washing. People need to continue
to stay at least six feet away from
other p eople, s he said.
Separately, U.S. officials are
weighing a plan to distribute reus-
able cloth face masks — not medi-
cal masks — to U.S. households,
starting with locations hardest hit
by covid-19 the disease caused by
the novel coronavirus, according
to a federal official involved in the
response and documents shared
with The Post.
This week, CDC Director Rob-
ert Redfield confirmed in an inter-
view with NPR that the agency
was reviewing its guidelines be-
cause of new data showing trans-
mission from people who are in-
fected but show no symptoms.
The World Health Organiza-
tion, which has not recommended
masks for the general public, is
also reconsidering its guidance,
officials said.

Mayor Eric Garcetti of Los An-
geles on Wednesday urged all resi-
dents t o wear homemade face cov-
erings, or even bandannas, when
food shopping or doing other es-
sential errands, after health offi-
cials in Riverside County, Calif.,
made a similar recommendation
on Tuesday.
The CDC’s memos have noted
that widespread public use of
masks is not culturally accepted
in the U nited States t he way it is in
many Asian countries, where face
coverings helped reduce the
spread of the v irus.
One memo drafted Thursday
noted t hat people “generate respi-
ratory aerosols when speaking,
coughing and sneezing” t hat can
be inhaled b y nearby individuals.
A CDC report last week on as-
ymptomatic infections among
residents at a nursing facility in
the Seattle area found that of 23
residents who tested positive for
the novel coronavirus, 13 were
asymptomatic or pre-symptomat-
ic on the day of testing.
Infectious-disease experts say
asymptomatic transmission may
be playing a larger role in the
outbreak than previously
thought, but just how big remains
unknown. Studies are underway
at t he CDC and elsewhere to better
understand such transmission.


The White House is expected to
urge Americans to begin wearing
cloth masks or face coverings in
public to help prevent the spread
of the novel coronavirus, in a re-
versal of earlier advice.
President Trump said Thurs-
day at a coronavirus task force
briefing that “a recommendation
is coming out” but “I don’t t hink i t
will be mandatory. If people want
to wear them, they can.” Vice Pres-
ident Pence, who heads the task
force, confirmed the g uidance will
be released in “coming days.”
Later, though, a White House
official, who spoke on the condi-
tion of anonymity to relate inter-
nal discussions, said that the ad-
ministration is considering guid-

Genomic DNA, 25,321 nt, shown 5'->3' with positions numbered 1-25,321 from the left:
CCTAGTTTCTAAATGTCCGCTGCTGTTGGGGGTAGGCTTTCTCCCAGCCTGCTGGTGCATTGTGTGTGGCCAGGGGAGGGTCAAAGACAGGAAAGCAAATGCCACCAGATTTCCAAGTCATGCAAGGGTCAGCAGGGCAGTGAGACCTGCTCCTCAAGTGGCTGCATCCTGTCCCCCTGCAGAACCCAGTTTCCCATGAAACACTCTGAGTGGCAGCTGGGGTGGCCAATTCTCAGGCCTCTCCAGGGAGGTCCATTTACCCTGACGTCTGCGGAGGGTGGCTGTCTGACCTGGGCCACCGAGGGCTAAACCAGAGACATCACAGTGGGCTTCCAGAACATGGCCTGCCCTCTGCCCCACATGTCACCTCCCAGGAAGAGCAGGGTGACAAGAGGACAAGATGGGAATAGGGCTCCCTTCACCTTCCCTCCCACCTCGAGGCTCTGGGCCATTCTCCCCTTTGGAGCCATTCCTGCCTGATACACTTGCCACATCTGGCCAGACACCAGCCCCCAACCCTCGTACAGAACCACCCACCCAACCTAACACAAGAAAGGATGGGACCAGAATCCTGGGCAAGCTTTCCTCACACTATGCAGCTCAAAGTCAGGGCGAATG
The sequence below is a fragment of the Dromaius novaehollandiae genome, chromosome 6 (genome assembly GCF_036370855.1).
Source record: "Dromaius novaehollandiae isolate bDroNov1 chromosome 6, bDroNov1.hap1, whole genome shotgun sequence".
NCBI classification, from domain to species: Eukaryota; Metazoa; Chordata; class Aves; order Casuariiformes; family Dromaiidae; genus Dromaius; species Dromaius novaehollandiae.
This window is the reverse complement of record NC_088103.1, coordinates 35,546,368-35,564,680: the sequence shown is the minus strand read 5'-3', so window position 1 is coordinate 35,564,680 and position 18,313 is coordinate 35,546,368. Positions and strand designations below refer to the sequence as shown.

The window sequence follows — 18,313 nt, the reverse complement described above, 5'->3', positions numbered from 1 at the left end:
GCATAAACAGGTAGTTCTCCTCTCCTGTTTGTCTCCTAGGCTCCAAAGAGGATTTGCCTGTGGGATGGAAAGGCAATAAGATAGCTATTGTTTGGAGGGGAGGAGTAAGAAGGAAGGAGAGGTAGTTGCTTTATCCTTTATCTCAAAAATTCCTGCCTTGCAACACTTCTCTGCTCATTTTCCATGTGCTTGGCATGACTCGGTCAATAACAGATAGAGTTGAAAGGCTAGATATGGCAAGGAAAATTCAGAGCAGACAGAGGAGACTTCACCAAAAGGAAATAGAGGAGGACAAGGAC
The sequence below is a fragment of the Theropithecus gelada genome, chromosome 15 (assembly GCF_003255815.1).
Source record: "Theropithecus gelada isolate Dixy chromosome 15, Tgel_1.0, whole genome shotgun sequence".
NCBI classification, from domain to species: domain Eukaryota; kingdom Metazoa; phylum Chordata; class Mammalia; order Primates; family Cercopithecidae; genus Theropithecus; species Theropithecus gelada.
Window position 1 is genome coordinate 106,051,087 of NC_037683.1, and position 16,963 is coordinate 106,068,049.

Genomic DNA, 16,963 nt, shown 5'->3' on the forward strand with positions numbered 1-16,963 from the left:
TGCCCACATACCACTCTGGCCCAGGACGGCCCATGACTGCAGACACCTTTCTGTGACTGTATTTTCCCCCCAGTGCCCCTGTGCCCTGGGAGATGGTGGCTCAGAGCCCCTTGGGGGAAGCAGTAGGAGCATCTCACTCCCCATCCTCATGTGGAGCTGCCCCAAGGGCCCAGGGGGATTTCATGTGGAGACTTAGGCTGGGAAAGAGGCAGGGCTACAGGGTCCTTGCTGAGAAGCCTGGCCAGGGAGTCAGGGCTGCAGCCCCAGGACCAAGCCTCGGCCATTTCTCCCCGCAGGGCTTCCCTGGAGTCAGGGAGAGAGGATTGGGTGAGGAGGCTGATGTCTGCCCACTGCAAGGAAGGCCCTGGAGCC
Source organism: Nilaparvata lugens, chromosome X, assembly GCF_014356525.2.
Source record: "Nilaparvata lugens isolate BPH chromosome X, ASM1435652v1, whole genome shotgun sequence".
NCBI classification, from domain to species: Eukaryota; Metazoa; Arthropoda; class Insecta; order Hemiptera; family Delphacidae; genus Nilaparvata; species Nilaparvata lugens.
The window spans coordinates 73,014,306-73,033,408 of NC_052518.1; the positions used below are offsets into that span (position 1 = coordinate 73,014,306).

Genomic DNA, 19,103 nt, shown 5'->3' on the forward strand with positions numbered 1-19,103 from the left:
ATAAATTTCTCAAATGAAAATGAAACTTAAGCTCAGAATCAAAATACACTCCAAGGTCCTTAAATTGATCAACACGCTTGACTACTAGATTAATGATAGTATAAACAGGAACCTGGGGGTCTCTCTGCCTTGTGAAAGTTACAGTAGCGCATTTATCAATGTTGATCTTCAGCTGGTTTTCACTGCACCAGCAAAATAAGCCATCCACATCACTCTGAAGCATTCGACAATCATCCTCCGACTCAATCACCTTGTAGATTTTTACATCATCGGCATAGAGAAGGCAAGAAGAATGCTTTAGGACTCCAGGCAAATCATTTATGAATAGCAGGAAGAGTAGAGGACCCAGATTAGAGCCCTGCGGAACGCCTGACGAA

ance that is “narrowly targeted to
areas with high community t rans-
mission” and that the matter re-
mains u nder discussion.
White House coronavirus task
force o fficials have been c onsider-

ing whether to recommend that
face coverings be routinely worn
in public because of increasing
evidence that infected people
without symptoms can spread the
virus, according to internal mem-
os and new guidance provided to
the White House by the Centers
for Disease Control and Preven-
“In light of these new data,
along with evidence of wide-
spread transmission in communi-
ties across the country, CDC rec-
ommends the community use of
cloth masks as an additional pub-
lic health measure people can take
to prevent the spread of virus to
those around them,” according to
the guidance, a copy of which was
obtained by The Washington Post.
The recommendations repre-
sent a major change in CDC guid-
ance that healthy people don’t
need masks or face coverings. The
memos and guidance make clear
the coverings under discussion
are not medical masks, such as
N95 respirators or surgical face

White House expected

to urge people to cover

their faces in public

masks, which are needed by front-
line health-care workers and are
in extremely short supply. Those
must continue to be reserved for
health-care workers and other
first responders, they say.
The memos and guidance were
drafted in recent days by the CDC
and sent to officials at t he Depart-
ment of Health and Human Ser-
vices and the White House coro-
navirus task force for consider-
ation of masks as an additional
measure to slow the p andemic.

Simple cloth masks that cover
the mouth and nose can prevent
virus transmission from people
who are infected but have no
symptoms when they must go i nto
public settings, such as grocery
stores, the guidance states. It
makes clear the cloth covering is
not intended to protect t he wearer
but to prevent the spread of the
virus f rom the wearer to others.
It noted the face coverings
could be made at home at a low
cost. They should not be used on

toni L. sandys/the Washington Post
Cecily Habimana, the owner of Sew Creative Lounge in Mount
Rainier, Md., makes cotton face masks on Thursday.